When it comes to stage drama the boom in religion is quite easy to spot. All over the place there are productions of The Ten Commandments, series of performances á la Glaubenswerkstätten or plays about people on a quest for religion. The words and the titles let people know what it is about. It is the same with dance pieces about biblical stories and characters like Esther, about angels or about the passion of Jesus Christ. The question is however just how does the art of dance go about finding the divine beyond the somewhat theatrical limits of the stories? Die Große Messe (The Great Mass) by Uwe Scholz seemed to despair of the question about the meaning of life, about the meaning of dance, too, with all its empty exercises.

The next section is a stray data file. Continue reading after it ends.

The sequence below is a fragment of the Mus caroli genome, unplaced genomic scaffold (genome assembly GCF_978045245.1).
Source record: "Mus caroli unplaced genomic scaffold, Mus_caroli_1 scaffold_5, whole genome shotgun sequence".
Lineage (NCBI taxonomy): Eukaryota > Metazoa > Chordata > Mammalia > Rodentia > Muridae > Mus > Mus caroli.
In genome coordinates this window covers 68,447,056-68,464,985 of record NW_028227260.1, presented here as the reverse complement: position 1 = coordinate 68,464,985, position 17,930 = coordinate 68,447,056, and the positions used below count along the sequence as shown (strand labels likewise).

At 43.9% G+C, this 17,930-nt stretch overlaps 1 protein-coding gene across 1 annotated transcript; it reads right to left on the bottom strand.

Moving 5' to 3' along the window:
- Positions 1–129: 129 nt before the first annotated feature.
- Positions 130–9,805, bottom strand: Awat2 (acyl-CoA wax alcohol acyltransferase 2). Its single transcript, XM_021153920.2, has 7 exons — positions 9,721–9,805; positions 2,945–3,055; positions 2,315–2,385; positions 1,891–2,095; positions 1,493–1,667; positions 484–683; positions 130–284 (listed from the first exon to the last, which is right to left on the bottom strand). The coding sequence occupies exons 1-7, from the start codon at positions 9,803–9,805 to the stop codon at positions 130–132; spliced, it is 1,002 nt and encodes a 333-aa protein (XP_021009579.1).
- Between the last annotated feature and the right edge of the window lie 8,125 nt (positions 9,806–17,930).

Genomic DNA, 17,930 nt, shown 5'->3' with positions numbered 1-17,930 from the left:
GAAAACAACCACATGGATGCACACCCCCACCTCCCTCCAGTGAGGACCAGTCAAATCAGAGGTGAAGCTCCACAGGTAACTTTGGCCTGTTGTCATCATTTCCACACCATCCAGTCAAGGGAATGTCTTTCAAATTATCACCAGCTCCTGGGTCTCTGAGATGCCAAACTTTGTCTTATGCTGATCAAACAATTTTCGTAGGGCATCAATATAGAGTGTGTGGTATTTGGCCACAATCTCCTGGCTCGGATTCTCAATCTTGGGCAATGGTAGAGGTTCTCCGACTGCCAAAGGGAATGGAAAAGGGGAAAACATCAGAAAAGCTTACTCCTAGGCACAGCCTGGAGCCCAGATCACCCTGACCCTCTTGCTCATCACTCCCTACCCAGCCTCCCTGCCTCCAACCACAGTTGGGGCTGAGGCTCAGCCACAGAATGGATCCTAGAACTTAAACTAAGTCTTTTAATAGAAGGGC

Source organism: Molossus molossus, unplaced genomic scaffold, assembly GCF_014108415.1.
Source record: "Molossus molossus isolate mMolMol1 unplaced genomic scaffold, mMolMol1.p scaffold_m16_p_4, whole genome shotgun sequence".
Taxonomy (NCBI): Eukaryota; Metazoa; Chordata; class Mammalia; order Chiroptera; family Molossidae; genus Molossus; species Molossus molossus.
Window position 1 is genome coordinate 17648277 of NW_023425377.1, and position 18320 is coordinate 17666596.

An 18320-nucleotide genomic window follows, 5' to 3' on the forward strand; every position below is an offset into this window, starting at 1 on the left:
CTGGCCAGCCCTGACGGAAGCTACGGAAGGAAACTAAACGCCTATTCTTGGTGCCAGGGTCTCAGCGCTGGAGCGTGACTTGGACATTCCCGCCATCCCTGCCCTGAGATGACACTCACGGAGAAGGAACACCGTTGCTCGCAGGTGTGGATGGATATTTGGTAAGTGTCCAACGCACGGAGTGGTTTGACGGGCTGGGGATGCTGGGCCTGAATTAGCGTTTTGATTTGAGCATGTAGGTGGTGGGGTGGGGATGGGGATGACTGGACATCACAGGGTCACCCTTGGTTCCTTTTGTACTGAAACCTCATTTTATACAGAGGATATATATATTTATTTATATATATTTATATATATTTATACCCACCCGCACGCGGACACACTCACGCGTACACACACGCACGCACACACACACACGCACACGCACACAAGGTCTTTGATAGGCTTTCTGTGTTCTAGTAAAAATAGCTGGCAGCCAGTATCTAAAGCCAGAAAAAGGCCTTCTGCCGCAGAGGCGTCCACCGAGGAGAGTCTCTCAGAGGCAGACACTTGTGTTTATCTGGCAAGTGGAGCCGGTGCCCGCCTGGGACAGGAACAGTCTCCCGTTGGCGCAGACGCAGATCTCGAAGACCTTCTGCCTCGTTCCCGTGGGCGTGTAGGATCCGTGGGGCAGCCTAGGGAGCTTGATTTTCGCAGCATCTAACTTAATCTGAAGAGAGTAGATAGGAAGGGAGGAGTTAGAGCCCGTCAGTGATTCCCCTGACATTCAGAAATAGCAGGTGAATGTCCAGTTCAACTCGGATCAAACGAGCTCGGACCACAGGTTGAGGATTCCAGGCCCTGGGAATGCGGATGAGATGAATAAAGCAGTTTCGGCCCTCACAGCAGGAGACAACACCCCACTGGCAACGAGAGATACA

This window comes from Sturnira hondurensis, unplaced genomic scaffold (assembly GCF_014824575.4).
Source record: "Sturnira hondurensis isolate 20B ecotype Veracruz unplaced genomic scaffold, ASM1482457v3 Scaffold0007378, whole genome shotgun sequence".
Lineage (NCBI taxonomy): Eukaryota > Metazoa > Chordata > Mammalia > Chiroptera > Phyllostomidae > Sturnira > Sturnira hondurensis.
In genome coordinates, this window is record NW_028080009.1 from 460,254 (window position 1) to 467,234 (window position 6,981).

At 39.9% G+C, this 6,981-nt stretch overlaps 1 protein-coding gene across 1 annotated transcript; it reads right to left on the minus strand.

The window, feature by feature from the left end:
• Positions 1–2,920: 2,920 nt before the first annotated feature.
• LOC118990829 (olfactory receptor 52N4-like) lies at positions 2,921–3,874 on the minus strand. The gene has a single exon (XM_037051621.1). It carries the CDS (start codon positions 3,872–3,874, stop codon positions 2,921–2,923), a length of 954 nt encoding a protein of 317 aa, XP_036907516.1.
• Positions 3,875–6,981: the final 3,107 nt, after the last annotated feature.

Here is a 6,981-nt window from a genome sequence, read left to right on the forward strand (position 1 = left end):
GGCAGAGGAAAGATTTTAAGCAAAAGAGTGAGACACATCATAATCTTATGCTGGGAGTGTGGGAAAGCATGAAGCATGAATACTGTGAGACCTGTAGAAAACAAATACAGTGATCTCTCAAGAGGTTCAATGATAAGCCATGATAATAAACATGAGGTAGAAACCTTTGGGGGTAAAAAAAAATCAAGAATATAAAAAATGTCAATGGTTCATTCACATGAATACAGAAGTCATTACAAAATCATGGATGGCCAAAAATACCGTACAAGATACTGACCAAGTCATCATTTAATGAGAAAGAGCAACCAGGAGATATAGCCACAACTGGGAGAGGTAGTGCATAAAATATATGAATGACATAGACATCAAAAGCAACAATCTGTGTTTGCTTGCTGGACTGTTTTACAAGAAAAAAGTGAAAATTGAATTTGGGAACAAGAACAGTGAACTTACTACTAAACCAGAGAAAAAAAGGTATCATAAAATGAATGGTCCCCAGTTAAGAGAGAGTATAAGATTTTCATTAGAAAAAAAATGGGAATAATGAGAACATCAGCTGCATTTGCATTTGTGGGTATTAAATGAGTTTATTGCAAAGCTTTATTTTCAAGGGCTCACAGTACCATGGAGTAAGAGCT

Looking for a lost unityDance is actually not so far removed from religion. It was originally an integral part of cult worship, evocation of spirits, celebration – even Christianity embraced it up until the 3rd century, until the sinful body was forced back to the spiritual straight and narrow. Helena Waldmann’s FeierAbend! Das Gegengift gives us a taste of this forgotten pleasure. She says the party on the stage, to which her team of hosts invites the audience, deals with the “unification” of people with the various disciplines of art. This “becoming one” is also one of the themes picked up on by the Italian, Morgan Nardi, who like many other dancers has become a Buddhist. His spiritual approach to life influences the way he establishes the common ground between performers and audience – by opening up spaces. The end, too. In the novel that inspired his production of 1 the shadow dies, but with Nardi the stage figure is united with the shadow. Reconciliation, Salvation? Martin Schläpfer from Switzerland, who in an interview stated that he was not religious, produced a piece called Reformationssymphonie in which he has a man on his knees silently wrestling with himself and his prayer – yet by the end of the ballet you get the impression that the human being is a majestically sincere being. A miracle?